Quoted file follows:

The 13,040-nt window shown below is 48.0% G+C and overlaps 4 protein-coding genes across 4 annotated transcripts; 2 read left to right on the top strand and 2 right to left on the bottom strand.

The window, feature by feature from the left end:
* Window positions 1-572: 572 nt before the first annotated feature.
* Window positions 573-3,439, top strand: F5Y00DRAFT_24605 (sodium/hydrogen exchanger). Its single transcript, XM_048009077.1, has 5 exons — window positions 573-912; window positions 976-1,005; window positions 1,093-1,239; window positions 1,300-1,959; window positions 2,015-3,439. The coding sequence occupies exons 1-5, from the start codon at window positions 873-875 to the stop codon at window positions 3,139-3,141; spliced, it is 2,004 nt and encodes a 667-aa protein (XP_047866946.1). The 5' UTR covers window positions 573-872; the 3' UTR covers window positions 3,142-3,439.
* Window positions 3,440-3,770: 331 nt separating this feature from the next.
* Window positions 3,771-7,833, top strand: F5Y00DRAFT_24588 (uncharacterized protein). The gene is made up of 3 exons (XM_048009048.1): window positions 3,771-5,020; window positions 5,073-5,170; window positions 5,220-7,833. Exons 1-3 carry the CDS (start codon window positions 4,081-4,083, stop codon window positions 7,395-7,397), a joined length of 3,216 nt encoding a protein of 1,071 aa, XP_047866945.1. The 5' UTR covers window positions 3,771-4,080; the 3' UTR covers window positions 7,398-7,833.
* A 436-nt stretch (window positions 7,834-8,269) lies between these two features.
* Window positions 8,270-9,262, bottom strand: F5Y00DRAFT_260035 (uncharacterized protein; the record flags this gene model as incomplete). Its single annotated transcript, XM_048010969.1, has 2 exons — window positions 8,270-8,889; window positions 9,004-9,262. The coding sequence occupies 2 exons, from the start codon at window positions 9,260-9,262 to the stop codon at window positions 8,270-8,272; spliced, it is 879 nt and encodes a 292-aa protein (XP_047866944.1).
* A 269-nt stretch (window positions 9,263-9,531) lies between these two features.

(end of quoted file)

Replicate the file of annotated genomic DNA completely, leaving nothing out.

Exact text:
The 13,040-nt window shown below is 48.0% G+C and overlaps 4 protein-coding genes across 4 annotated transcripts; 2 read left to right on the top strand and 2 right to left on the bottom strand.

The window, feature by feature from the left end:
* Window positions 1-572: 572 nt before the first annotated feature.
* Window positions 573-3,439, top strand: F5Y00DRAFT_24605 (sodium/hydrogen exchanger). Its single transcript, XM_048009077.1, has 5 exons — window positions 573-912; window positions 976-1,005; window positions 1,093-1,239; window positions 1,300-1,959; window positions 2,015-3,439. The coding sequence occupies exons 1-5, from the start codon at window positions 873-875 to the stop codon at window positions 3,139-3,141; spliced, it is 2,004 nt and encodes a 667-aa protein (XP_047866946.1). The 5' UTR covers window positions 573-872; the 3' UTR covers window positions 3,142-3,439.
* Window positions 3,440-3,770: 331 nt separating this feature from the next.
* Window positions 3,771-7,833, top strand: F5Y00DRAFT_24588 (uncharacterized protein). The gene is made up of 3 exons (XM_048009048.1): window positions 3,771-5,020; window positions 5,073-5,170; window positions 5,220-7,833. Exons 1-3 carry the CDS (start codon window positions 4,081-4,083, stop codon window positions 7,395-7,397), a joined length of 3,216 nt encoding a protein of 1,071 aa, XP_047866945.1. The 5' UTR covers window positions 3,771-4,080; the 3' UTR covers window positions 7,398-7,833.
* A 436-nt stretch (window positions 7,834-8,269) lies between these two features.
* Window positions 8,270-9,262, bottom strand: F5Y00DRAFT_260035 (uncharacterized protein; the record flags this gene model as incomplete). Its single annotated transcript, XM_048010969.1, has 2 exons — window positions 8,270-8,889; window positions 9,004-9,262. The coding sequence occupies 2 exons, from the start codon at window positions 9,260-9,262 to the stop codon at window positions 8,270-8,272; spliced, it is 879 nt and encodes a 292-aa protein (XP_047866944.1).
* A 269-nt stretch (window positions 9,263-9,531) lies between these two features.